Along with many other national leaders who emerged from the War of 1812, by the time he entered the Senate Barbour was willing to vote for protective tariffs and other incentives to encourage manufacturing and commerce. He had a major hand in winning Senate approval of the bill to charter the Second Bank of the United States in 1815, and two years later he helped steer through the Senate John C. Calhoun’s Bonus Bill to appropriate funds for the construction of internal improvements to stimulate economic development and promote national defense. After President James Madison vetoed the bill on constitutional grounds, Barbour tried unsuccessfully to pass a constitutional amendment to grant Congress the contested power. He ably defended southern interests during the initial debates over the admission of Missouri as a slave state, but unlike his brother Philip Pendleton Barbour, a rising conservative member of the House of Representatives, he subordinated section to national considerations and helped enact the compromise that ended the political crisis. Barbour was an able parliamentarian, popular orator, and hard-working committee member. He often worked closely with Madison and with President James Monroe on both domestic and foreign policies. He became chairman of the Senate Committee on Foreign Relations in 1816, and in 1819 he was elected president pro tempore of the Senate.
In March 1825 President John Quincy Adams appointed Barbour secretary of war. Barbour succeeded John C. Calhoun in that office and for the most part continued Calhoun’s innovative policies. He accelerated construction of the National Road as a defense measure and pushed other internal improvement projects. As the government official responsible for Indian affairs, Barbour tried to protect the southern Indian tribes, especially the Creeks and Cherokees in Georgia, from encroaching settlers. Governor George Troup, of Georgia, defied Barbour’s policy in a challenge to the federal government that was popular among states’ rights leaders in Virginia and further alienated Barbour politically from many of his old allies.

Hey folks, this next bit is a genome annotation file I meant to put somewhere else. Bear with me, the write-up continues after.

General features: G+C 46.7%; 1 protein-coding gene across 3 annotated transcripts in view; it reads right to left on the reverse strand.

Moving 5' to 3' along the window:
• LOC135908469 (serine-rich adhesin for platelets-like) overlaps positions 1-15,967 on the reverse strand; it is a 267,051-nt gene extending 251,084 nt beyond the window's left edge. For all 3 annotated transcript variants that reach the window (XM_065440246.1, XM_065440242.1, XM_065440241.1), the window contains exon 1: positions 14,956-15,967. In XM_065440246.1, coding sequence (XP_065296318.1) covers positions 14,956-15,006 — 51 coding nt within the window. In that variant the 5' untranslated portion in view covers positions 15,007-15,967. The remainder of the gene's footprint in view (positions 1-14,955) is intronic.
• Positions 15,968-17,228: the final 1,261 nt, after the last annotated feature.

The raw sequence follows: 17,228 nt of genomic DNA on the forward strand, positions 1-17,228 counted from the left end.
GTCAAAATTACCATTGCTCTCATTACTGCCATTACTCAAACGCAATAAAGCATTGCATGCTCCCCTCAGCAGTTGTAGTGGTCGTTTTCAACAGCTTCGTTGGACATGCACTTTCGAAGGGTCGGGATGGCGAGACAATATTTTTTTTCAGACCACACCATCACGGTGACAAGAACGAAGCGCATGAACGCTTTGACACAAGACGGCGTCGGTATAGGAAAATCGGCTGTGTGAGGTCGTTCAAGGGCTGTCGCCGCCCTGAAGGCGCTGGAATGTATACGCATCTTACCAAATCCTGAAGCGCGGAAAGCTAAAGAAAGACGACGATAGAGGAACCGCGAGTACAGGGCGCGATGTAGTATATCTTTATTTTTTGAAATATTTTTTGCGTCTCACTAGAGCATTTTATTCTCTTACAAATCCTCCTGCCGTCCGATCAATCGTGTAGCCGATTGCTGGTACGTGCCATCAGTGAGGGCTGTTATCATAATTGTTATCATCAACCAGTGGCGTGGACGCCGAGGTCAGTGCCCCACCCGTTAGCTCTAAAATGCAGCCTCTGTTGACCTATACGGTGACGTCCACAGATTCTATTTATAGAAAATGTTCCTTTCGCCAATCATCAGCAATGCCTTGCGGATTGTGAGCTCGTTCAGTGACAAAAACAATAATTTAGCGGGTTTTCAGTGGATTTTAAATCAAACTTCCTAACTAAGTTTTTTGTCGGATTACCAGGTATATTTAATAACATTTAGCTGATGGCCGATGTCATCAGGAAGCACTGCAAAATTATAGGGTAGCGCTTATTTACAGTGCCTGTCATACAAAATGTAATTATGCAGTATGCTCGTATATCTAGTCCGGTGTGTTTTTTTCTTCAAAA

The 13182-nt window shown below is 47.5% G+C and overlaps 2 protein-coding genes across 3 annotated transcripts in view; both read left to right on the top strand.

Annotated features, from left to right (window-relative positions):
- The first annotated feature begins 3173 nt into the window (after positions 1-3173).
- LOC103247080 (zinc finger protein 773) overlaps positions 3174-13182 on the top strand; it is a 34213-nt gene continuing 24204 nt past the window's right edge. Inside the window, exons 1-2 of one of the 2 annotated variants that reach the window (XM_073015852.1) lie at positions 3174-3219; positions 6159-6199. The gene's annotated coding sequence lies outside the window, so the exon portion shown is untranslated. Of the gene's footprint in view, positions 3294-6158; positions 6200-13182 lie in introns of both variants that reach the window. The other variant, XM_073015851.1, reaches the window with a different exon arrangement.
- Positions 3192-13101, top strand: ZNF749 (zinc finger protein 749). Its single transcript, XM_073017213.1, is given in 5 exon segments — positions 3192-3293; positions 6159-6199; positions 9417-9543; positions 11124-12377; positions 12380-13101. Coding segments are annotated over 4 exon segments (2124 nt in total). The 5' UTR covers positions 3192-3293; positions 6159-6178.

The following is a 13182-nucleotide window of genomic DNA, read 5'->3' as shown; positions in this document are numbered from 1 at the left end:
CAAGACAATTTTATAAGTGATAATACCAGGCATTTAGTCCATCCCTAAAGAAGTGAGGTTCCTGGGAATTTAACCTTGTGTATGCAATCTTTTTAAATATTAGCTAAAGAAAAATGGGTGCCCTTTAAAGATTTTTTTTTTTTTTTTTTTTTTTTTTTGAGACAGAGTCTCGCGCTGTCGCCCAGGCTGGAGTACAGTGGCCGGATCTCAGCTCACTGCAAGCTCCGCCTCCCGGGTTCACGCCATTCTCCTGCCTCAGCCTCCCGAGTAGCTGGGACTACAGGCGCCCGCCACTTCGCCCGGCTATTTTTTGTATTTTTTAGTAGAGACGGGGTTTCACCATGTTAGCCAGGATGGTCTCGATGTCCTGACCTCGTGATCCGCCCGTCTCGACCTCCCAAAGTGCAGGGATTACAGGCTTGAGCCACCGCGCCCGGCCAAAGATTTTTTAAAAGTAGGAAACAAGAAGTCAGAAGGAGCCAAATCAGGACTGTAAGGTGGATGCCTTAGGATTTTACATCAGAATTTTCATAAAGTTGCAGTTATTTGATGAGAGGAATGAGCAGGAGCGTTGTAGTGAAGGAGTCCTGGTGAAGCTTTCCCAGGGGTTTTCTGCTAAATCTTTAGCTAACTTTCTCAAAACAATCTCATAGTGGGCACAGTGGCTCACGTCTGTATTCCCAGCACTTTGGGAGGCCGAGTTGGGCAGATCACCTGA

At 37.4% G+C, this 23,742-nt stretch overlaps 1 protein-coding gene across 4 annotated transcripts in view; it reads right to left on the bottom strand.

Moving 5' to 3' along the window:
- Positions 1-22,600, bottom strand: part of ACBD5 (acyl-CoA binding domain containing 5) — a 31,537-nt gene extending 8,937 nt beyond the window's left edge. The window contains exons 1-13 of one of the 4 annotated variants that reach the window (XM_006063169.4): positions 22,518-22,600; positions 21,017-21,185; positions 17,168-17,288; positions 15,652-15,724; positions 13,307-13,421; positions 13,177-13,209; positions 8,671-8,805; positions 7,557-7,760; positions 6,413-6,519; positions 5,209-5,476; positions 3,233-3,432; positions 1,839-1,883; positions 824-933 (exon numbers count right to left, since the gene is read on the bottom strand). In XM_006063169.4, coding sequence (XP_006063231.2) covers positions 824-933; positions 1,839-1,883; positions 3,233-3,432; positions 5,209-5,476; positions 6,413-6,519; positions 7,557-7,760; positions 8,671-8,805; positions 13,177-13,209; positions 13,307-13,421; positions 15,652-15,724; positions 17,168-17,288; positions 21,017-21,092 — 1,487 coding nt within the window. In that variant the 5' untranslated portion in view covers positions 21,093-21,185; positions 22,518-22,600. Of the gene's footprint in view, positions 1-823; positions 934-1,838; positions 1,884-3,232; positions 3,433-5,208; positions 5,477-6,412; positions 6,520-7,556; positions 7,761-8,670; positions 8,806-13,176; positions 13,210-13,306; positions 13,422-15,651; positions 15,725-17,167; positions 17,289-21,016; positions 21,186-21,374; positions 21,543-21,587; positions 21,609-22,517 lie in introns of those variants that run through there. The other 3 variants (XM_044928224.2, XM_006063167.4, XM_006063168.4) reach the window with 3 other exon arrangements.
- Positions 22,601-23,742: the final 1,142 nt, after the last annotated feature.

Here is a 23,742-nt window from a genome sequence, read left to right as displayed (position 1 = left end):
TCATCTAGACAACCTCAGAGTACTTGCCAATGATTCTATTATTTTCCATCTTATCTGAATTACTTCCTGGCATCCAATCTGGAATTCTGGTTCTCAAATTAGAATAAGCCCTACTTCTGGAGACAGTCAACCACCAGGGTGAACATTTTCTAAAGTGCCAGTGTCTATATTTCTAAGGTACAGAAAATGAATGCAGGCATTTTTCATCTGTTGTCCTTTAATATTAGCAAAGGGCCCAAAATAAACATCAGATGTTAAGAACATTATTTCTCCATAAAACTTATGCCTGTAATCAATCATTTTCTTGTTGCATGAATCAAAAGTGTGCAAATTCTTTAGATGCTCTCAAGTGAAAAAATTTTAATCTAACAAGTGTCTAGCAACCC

In May 1828 Adams appointed Barbour minister plenipotentiary to Great Britain. On August 1 he sailed for England, but his career as a diplomat lasted only a year before Adams’s successor, Andrew Jackson, recalled and replace him in May 1829. Before he began his return voyage on October 1, 1829, Barbour received a doctor of civil law degree from Oxford University and visited the Marquis de Lafayette in France.
Barbour returned to Barboursville to manage the 5,000 acres of land he owned there and his labor force of more than 100 slaves. Barbour ran his plantation as a model farm. A student and vigorous advocate for scientific farming, he conducted many experiments to restore soil fertility, prevent erosion, and increase crop yields. He publicized the results during his presidency of the Albemarle Agricultural Society and with articles in national farm journals and newspapers such as the Farmer’s Register and the American Farmer. Barbour advocated establishing a state board of agriculture to promote scientific farming and a professorship in agriculture and an agricultural experiment station at the University of Virginia. He raised imported Merino sheep and some of the finest thoroughbred horses in Virginia. Although he had broken with many old Jeffersonians over issues of national politics, Barbour shared their devotion to agriculture as the foundation of a republican society and supported Jefferson’s proposed system of public education in Virginia.
In December 1830 Barbour returned to the House of Delegates as Orange County’s representative but resigned two months later in favor of his opponent, Thomas Davis, who had contested the election. He then served as chairman of the 1831 convention of the National Republican Party that nominated Henry Clay for president and helped organize the Whig Party in Virginia. Barbour also chaired the December 1839 Whig Party convention that nominated William Henry Harrison for president, and he worked for Harrison in the campaign. Barbour’s health began to fail in 1839, and he died of prostate cancer at home on June 7, 1842. He was buried in the family cemetery at Barboursville.